LANSING, MI – Ten veteran hunter education instructors, each volunteering 40 years of service teaching hunter safety classes to new hunters, were honored by the Michigan Department of Natural Resources at the Sept. 10 meeting of the Natural Resource Commission in Lansing.
“The service of these volunteer instructors is greatly appreciated by the DNR and the communities in which they serve,” said DNR Law Enforcement Division Chief Gary Hagler. “Our hunter education program trains nearly 20,000 students a year, and we could not do this without the help and expertise of the more than 3,000 invaluable volunteer instructors who provide important training to Michigan’s citizens and future hunters.”
Michigan has conducted hunter education classes for nearly 70 years, teaching firearm safety and the regulations for being a safe and responsible hunter.
Each year, instructors who’ve reached the four-decade teaching milestone are honored during special recognition ceremonies around the state. Instructors honored at the recent NRC meeting include:
- Edward Becker, Allen Park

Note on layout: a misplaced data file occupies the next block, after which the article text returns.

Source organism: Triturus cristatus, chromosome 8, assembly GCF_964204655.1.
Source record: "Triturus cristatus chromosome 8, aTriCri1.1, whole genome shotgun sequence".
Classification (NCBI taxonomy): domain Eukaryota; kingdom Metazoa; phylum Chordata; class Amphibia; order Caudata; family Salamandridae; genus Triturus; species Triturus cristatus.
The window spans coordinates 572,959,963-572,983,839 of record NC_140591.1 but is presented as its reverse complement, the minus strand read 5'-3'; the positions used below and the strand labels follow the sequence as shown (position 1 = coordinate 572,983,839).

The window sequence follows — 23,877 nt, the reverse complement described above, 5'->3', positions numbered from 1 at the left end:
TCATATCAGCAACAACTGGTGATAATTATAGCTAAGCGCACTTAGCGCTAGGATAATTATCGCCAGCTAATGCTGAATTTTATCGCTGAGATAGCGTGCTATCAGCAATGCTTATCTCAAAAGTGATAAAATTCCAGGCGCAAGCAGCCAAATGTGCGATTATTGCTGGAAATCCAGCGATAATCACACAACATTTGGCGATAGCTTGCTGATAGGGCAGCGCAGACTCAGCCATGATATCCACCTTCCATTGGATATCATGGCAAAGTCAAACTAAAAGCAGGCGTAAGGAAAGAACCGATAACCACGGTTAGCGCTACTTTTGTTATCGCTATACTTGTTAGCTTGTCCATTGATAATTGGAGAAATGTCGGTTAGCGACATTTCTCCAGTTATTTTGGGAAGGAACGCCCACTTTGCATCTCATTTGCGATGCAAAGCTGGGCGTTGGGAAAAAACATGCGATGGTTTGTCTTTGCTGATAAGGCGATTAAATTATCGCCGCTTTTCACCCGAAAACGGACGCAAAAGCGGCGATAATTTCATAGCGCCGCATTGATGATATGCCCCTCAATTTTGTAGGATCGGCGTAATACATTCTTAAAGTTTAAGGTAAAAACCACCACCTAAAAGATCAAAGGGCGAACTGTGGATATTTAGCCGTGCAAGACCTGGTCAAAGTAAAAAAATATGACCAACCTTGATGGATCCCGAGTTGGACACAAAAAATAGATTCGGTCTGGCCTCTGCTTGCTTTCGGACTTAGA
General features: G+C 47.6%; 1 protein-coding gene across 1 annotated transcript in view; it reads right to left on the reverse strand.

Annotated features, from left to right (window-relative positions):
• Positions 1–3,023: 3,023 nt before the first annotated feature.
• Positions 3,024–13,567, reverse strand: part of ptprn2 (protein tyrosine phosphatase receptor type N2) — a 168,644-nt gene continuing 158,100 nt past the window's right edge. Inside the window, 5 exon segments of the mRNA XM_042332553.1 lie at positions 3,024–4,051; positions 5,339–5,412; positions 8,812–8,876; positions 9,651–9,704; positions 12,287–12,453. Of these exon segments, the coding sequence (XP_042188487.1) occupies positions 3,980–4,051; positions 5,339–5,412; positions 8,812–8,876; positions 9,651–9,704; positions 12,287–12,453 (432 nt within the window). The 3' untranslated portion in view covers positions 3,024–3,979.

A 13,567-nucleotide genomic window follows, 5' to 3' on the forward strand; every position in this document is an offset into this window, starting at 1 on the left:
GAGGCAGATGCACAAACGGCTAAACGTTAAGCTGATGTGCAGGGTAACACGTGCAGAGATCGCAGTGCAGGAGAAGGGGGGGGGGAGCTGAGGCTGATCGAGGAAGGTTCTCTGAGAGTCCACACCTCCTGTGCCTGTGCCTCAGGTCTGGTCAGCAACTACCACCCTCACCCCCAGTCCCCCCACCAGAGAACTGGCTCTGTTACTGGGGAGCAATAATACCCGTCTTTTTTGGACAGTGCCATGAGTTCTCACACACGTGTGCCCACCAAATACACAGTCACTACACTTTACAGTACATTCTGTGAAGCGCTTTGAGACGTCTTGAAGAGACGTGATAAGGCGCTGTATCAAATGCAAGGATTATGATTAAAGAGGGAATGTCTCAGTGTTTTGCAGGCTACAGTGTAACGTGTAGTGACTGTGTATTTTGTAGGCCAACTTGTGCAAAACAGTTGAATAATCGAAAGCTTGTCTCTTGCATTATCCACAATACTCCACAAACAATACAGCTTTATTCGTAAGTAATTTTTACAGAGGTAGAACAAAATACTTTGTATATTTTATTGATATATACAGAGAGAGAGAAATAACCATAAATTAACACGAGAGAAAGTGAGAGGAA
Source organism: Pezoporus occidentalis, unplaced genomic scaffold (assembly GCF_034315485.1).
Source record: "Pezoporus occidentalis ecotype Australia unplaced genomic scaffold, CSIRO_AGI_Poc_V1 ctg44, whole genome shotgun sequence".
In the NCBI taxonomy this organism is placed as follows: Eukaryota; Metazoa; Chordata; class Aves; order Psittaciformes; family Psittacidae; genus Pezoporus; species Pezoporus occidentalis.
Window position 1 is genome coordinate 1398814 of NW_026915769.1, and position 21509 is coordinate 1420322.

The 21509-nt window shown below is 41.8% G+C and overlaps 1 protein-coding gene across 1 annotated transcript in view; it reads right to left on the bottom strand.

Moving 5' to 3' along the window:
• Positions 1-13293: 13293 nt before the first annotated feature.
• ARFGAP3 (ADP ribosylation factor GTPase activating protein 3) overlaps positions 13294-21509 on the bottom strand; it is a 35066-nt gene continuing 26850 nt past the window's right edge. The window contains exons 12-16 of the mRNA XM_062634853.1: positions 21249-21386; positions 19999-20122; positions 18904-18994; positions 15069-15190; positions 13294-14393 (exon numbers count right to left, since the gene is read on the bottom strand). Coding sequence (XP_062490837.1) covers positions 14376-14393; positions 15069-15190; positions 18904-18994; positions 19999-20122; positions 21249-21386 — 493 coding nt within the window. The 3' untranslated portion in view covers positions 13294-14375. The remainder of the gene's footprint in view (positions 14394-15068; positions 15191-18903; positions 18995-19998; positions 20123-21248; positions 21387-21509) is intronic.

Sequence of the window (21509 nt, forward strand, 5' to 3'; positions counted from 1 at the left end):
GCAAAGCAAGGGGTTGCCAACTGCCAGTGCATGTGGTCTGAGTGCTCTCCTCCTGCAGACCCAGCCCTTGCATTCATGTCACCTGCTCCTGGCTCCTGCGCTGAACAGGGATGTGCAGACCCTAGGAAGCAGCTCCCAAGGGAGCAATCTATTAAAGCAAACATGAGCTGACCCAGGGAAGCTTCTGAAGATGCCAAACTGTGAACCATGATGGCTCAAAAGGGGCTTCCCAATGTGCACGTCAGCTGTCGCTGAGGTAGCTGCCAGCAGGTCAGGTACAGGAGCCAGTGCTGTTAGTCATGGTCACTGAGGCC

- Charles Brown, Cheboygan
- Terry Davis, Macomb
- Jeffery Goyt, Harrison
- Donald Khodl, Grand Haven
- Richard Kiessel, Roscommon
- David McMurray, Otsego
- Mark Nastally, Hanover
- James Russell, West Bloomfield
- David Westmaas, Marion
Edward Becker and James Russell were in attendance to receive their service award plaques and letters of appreciation. Becker, a Navy
veteran, began teaching hunter education through the city of Dearborn. He was recognized for teaching at least two hunter education classes a year for the past 40 years. Russell started out teaching hunter education through Novi Community Education in 1974. He, too, has taught a minimum of two hunter education classes a year for the past 40 years.
During the ceremony, all 10 instructors were recognized for their contributions. Instructors not able to attend will be presented with their plaques and letters of appreciation at a later date when the awards are hand-delivered by DNR hunter education staff.
While having veteran instructors is an advantage for Michigan’s hunter education program, there also is a need to recruit new instructors in all regions of the state, according to Lt. Tom Wanless, who manages the recreational safety programs for the DNR’s Law Enforcement Division.
“We very much appreciate our veteran instructors, many of whom have been an invaluable part of the program for more than 40 years,” Wanless said. “If you’re interested in passing along your knowledge and experiences in hunting to new hunters, consider volunteering as a hunter education instructor. It’s a great way to ensure that the sport you enjoy today is enjoyed by future generations.”
Those interested in volunteering as instructors should call the DNR Law Enforcement Division at 517-284-6055 to obtain an application packet.
For more information on Michigan’s hunter education program and on becoming a hunter education instructor, visit www.michigan.gov/